Australian Trade Marks Office releases guidance on applications relating to the virtual goods, the metaverse, NFTs, and blockchain

As a result of the rapid increase in Australian trade mark applications claiming virtual goods, goods and services in the metaverse, non-fungible tokens and goods and services related to blockchain, the Australian Trade Marks Office (ATMO) has recently released a guidance document on the classification of these technologies in Australian trade mark applications. This document can be accessed at:

Of note, the ATMO has also adopted various new additions to the Nice Classification, 12th Edition (2024 version), in advance of it coming into force on 1 January 2024.

The release of the Australian guidelines follows similar developments internationally, such as the European Union Intellectual Property Office’s 2023 draft Guidelines and the Korean IP Office’s 2022 examination guidelines for virtual goods.

The guidelines will likely also serve as a basis for the approach taken by the Intellectual Property Office of New Zealand (IPONZ), as IPONZ and the ATMO have historically worked together on a consistent approach on classification and IPONZ has recently confirmed that it will be refining its draft guidelines on virtual goods/services.

We summarise the key points of the Australian guidelines below.

Virtual goods

The ATMO uses the term “virtual goods” to describe digital objects used in virtual online environments.

Virtual goods are correctly classified in class 9 because these goods essentially consist of data. However, the exact nature of the virtual goods must be specified.

For example: Class 9: downloadable virtual clothing.

Services relating to virtual goods will fall into the class that reflects the nature of the service itself.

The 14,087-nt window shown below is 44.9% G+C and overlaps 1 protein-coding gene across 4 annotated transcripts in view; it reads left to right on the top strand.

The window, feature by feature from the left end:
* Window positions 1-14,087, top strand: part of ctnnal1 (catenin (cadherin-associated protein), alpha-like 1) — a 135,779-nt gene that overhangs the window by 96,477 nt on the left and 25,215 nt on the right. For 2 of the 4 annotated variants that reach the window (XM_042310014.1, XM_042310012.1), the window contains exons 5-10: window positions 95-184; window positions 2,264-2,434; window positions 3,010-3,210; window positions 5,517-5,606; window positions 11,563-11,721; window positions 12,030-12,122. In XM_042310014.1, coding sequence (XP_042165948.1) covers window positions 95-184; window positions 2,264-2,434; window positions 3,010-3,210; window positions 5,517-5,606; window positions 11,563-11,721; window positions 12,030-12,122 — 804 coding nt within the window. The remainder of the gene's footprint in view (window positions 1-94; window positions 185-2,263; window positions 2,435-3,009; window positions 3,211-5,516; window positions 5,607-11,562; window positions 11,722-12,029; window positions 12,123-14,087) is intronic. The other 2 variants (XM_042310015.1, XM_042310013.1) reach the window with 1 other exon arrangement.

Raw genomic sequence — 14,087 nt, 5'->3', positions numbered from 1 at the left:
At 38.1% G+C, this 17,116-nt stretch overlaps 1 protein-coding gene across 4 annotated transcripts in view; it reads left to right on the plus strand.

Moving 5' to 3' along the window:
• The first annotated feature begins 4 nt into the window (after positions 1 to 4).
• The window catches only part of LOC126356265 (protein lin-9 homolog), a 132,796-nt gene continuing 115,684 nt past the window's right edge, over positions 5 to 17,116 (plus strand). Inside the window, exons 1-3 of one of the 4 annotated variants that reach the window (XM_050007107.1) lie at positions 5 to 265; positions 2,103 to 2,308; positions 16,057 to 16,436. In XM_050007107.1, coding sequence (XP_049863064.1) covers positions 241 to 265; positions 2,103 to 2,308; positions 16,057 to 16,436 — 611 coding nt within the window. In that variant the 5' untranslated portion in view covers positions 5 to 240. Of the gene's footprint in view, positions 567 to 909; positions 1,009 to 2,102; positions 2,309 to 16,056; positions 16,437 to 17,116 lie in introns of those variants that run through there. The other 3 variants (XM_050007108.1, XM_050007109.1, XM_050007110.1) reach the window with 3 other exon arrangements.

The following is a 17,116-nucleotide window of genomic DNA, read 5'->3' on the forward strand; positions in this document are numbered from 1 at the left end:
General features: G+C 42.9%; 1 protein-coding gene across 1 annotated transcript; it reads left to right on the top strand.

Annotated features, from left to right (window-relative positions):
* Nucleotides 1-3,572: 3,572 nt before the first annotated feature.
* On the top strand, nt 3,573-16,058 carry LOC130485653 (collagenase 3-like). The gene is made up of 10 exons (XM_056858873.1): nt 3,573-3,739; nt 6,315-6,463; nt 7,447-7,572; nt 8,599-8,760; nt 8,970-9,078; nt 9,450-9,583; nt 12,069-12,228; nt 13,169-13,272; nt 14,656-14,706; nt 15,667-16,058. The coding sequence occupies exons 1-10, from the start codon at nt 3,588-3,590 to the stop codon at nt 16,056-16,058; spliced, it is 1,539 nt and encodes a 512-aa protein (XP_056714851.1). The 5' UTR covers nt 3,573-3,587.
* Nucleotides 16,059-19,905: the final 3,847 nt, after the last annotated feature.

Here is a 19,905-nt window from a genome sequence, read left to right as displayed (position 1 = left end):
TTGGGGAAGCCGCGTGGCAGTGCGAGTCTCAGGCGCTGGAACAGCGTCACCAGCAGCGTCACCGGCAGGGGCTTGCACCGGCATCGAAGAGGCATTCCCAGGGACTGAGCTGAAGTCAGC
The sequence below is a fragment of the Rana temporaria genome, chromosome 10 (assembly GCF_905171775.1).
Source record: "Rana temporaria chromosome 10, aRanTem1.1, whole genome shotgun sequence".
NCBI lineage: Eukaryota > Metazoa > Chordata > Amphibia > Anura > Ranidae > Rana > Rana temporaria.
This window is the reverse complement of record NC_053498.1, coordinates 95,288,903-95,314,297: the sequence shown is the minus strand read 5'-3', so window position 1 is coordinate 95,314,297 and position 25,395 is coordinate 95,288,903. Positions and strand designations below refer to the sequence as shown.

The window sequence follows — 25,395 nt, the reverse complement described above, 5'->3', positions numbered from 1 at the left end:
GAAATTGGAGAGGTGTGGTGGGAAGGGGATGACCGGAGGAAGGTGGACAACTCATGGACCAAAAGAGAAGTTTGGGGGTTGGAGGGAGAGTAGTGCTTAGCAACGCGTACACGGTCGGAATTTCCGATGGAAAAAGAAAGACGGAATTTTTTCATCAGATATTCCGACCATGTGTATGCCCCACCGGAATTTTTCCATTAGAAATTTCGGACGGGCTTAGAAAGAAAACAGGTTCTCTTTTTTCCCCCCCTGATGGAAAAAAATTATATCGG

For example: Class 35: online retail services for downloadable virtual clothing.

Metaverse and virtual environments

The ATMO will accept “metaverse” and “web3” in specifications to describe online virtual environments. However, due to its broad application, its preference is the term “virtual environments”.

For example: Class 41: education services provided in virtual environments

When considering the classification of services in a virtual environment, the ATMO will also take into account the impact of the service in the real world. For example, education services are classified in Class 41, whether provided virtually or in person because the real world impact is identical.

However, there are of course instances where the impact of the services in a virtual environment differs from that in the real world.

For example, an online restaurant in a virtual environment will not involve the service of actual food, rather it will provide virtual food. As a result, restaurant services provided in a virtual environment are a Class 41 entertainment service, not a Class 43 restaurant service.


An NFT (non-fungible token) is a unique token that exists on a blockchain, and acts as a digital certificate to record ownership of an item e.g. a collectible artwork. It is important to note that an NFT is not a good or service – but rather a means of certification.

Consequently, a claim for “NFT” or “non-fungible token” alone is not acceptable. Instead, applications must specify the exact nature of the goods being authenticated.

For example:

Class 9: downloadable digital image files authenticated by non-fungible tokens [NFTs]; or

Class 35: retail services relating to downloadable digital image files authenticated by non-fungible tokens [NFTs]

NFTs can also be used to authenticate physical assets and can demonstrate ownership of real world goods such as clothing. In such circumstances, these NFTs will be classified in the appropriate goods class.

For example: Class 25: clothing authenticated by non-fungible tokens [NFTs]


A blockchain is a distributed database that maintains a continuously growing list of ordered records, called blocks. A claim for “blockchain” alone is not acceptable.

For classification purposes, blockchain technology is a feature of goods or the method through which services are provided.

For example:

Class 9: downloadable computer software for blockchain technology

Class 36: electronic funds transfer provided via blockchain technology

The intricacies of classification in this space highlights the importance of seeking advice from specialists in Australian Trade Marks practice when preparing applications encompassing these types of emerging technologies.

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